If a man takes a wife and she gives this man a maid-servant as a wife and she bears him children, and then this maid makes herself equal with the wife, because she has borne him children, her master shall not sell her for money, but he may keep her as a slave, reckoning her among the maid-servants. If she has not borne him children, then her mistress may sell her for money.

These stipulations demonstrate that the introduction of motherhood potentially alters the status of the slave. Raymond Westbrook has described the child-bearing slave woman as possessing a split-legal personality. She remains the slave of her mistress while becoming the wife of the latter’s husband. The primary wife loses some of her rights over the slave.[11] She can discipline her by reducing her status within the household, but she can no longer sell her since the introduction of motherhood has altered her status and there is a tangible relationship between the handmaid and the husband as evidenced by the child. Although a slave, she is still a wife, but the dividing line between these two statuses is not always clear. As a result her status is somewhat ambiguous since she cannot claim the rights and benefits of a wife, but she also cannot be disposed of in the same way as that of any other slave. Thus, motherhood brought a change in status to the female slave.[12]

At this point it is important to signal caution when reading the above legal codes. It would be incorrect to suggest that the codes were somehow descriptive of what always happened. The codes, more than likely, reveal an ideal principle rather than a fixed practice. Indeed, marriage contracts demonstrate instances when a wife retained the right to give her husband her handmaid to produce offspring and then to sell the slave.[13] Such a condition in the contract is probably designed to overcome the type of restraint described in LH §146-147. But even if the legal codes were not always followed, they do represent a window into social perceptions about female slaves that have borne their masters children. Motherhood brought about a change in status to the slave. She was still a slave and under the power of her master and/or mistress, but she was afforded certain protections based on her newly attained status. Consequently, the female slave who bore children to her master had an ambiguous status. Like her childless mistress, she held a position in the household but was not guaranteed the full protection and benefits of one who was the primary wife. By giving her handmaid to her husband, the childless wife projected her own ambiguous status onto her slave by gaining a child through her while at the same time creating a split legal personality for the slave. The handmaid was the slave of the wife, wife of the husband, mother of the heir, but not able to benefit fully from her relationship with the husband or her son’s status as heir.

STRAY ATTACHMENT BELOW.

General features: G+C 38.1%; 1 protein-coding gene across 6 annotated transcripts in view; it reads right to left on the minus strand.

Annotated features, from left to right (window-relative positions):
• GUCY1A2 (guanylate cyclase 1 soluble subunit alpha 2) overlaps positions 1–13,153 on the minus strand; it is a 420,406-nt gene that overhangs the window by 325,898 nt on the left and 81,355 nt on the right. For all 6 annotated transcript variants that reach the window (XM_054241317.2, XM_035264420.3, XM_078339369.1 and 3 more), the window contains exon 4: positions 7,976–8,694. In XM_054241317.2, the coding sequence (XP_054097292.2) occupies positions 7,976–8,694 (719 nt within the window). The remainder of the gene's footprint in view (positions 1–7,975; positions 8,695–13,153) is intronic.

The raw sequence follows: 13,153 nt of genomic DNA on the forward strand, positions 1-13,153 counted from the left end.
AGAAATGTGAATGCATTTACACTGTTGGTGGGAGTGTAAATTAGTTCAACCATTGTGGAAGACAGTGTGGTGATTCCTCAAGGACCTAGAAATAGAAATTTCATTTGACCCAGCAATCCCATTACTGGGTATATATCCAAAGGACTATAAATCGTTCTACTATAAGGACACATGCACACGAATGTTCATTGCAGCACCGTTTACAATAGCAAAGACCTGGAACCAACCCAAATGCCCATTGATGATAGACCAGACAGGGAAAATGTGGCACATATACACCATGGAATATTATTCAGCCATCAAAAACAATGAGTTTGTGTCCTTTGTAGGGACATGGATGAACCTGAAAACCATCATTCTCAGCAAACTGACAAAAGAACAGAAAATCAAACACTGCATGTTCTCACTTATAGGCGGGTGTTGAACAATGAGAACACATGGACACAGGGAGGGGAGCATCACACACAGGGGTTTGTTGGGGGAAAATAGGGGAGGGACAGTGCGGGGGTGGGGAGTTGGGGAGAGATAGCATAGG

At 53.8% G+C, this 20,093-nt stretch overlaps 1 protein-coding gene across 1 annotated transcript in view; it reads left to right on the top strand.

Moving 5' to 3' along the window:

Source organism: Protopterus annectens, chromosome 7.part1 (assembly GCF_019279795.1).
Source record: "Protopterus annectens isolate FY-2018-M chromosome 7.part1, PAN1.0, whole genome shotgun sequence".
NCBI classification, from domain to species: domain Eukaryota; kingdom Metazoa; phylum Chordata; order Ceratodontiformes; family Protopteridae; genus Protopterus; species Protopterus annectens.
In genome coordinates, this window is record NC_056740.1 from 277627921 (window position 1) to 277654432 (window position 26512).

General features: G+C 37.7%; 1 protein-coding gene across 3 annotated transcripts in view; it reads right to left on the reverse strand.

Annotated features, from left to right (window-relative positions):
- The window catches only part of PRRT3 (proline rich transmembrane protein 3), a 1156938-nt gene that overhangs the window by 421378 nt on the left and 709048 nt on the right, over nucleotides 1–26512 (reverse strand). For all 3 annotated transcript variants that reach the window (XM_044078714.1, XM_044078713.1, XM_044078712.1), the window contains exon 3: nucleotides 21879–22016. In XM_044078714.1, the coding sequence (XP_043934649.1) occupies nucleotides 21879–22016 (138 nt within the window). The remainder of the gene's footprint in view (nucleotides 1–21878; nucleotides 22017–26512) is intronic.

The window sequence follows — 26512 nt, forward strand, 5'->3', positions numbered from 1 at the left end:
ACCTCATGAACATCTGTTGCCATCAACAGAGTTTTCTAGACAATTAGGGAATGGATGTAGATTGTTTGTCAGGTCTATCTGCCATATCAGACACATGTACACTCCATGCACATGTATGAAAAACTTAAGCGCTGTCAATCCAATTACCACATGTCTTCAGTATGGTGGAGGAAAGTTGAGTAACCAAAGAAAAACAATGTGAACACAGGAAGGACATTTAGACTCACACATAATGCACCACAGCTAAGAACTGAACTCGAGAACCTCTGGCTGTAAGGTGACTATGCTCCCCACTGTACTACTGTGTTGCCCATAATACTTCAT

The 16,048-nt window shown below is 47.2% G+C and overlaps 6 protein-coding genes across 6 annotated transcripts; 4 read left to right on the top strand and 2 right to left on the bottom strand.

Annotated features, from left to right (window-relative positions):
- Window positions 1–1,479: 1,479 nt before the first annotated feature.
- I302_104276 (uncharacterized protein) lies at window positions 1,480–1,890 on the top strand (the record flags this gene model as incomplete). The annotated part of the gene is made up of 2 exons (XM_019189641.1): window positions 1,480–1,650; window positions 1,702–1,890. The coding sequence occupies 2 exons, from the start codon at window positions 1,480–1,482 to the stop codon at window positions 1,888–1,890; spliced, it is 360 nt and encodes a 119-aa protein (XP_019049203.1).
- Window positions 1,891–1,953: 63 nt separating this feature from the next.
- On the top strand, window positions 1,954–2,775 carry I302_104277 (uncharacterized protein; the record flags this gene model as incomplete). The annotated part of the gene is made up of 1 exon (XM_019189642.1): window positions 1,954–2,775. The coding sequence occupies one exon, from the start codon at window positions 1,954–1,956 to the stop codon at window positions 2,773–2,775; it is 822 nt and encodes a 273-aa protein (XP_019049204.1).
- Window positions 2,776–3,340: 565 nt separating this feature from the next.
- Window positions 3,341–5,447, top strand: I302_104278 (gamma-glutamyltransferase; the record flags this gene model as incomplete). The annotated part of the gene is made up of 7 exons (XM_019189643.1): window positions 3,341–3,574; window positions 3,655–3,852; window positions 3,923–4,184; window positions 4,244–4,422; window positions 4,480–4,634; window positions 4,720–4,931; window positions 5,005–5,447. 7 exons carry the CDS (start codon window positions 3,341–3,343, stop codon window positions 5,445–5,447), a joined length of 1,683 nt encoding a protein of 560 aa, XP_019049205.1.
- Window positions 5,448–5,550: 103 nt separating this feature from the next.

In sum, surrogacy was one way of solving the challenges of childlessness that created new problems within the household. The childless wife could secure her position within the household by giving her handmaid to her husband to produce an heir. But this resulted in the wife’s ambiguous status being projected onto the slave woman. Although she produced an heir, she is not the mistress of the house and her son holds a separate status. She is protected in that she cannot be sold, but she can be treated harshly and find herself demoted within the household order. Her son is the heir, but she gains nothing from that status. Her status is ambiguous. She is a slave that cannot be sold, a wife who has no power and a mother who will not be supported by her son. Under the stipulations outlined above, she is relegated to living as a slave and then released whenever her master, the father of her son, dies.

[1] Steinberg, Kinship and Marriage, 15.

[2] Sakenfeld, Just Wives, 12.

[3] Marsman, Women in Ugarit and Israel, 192.

[4] Katarzyna Gorsz, “Dowry and Brideprice in Nuzi,” in Studies on the Civilization and Culture of Nuzu, M. Morrison and D. Owen (ed.) (Winnona Lake, IN: Eisenbrauns, 1981), 181.

[5] It is not clear that concubines were always slaves. In the Hebrew Bible, the designation seems to refer to a wife of secondary status (M.E. Shields, “Concubine,” NIDB, 1:713-14).

[6] Marsman, Women in Ugarit and Israel, 105.

[7] LH §144 “If a man take a wife and this woman gives to her husband a maid-servant, and she bear him children, but this man wishes to take another wife, this shall not be permitted to him; he shall not take a second wife.”

[8] Marsman, Women in Ugarit and Israel,123.

[9] Marsman, Women in Ugarit and Israel,144, 442.

[10] Westbrook, “The Female Slave,” 215.